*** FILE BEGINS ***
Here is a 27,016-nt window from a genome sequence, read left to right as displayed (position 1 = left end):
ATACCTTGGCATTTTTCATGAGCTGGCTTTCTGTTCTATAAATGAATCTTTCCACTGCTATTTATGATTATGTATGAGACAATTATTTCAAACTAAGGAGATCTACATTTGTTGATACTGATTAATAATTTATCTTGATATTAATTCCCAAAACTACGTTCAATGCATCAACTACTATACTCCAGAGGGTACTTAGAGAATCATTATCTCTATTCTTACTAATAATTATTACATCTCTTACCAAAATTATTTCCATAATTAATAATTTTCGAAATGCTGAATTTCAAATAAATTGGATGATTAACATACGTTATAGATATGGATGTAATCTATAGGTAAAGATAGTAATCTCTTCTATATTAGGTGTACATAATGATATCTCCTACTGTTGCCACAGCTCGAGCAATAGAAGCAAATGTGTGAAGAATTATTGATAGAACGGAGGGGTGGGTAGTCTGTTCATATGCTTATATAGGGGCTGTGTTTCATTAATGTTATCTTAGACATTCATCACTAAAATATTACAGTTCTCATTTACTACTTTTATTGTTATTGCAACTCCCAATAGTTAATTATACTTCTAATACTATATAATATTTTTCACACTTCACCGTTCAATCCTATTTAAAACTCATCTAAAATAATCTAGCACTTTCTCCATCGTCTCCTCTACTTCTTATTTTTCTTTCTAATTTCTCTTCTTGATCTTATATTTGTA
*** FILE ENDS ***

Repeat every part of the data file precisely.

Here is a 27,016-nt window from a genome sequence, read left to right as displayed (position 1 = left end):
ATACCTTGGCATTTTTCATGAGCTGGCTTTCTGTTCTATAAATGAATCTTTCCACTGCTATTTATGATTATGTATGAGACAATTATTTCAAACTAAGGAGATCTACATTTGTTGATACTGATTAATAATTTATCTTGATATTAATTCCCAAAACTACGTTCAATGCATCAACTACTATACTCCAGAGGGTACTTAGAGAATCATTATCTCTATTCTTACTAATAATTATTACATCTCTTACCAAAATTATTTCCATAATTAATAATTTTCGAAATGCTGAATTTCAAATAAATTGGATGATTAACATACGTTATAGATATGGATGTAATCTATAGGTAAAGATAGTAATCTCTTCTATATTAGGTGTACATAATGATATCTCCTACTGTTGCCACAGCTCGAGCAATAGAAGCAAATGTGTGAAGAATTATTGATAGAACGGAGGGGTGGGTAGTCTGTTCATATGCTTATATAGGGGCTGTGTTTCATTAATGTTATCTTAGACATTCATCACTAAAATATTACAGTTCTCATTTACTACTTTTATTGTTATTGCAACTCCCAATAGTTAATTATACTTCTAATACTATATAATATTTTTCACACTTCACCGTTCAATCCTATTTAAAACTCATCTAAAATAATCTAGCACTTTCTCCATCGTCTCCTCTACTTCTTATTTTTCTTTCTAATTTCTCTTCTTGATCTTATATTTGTA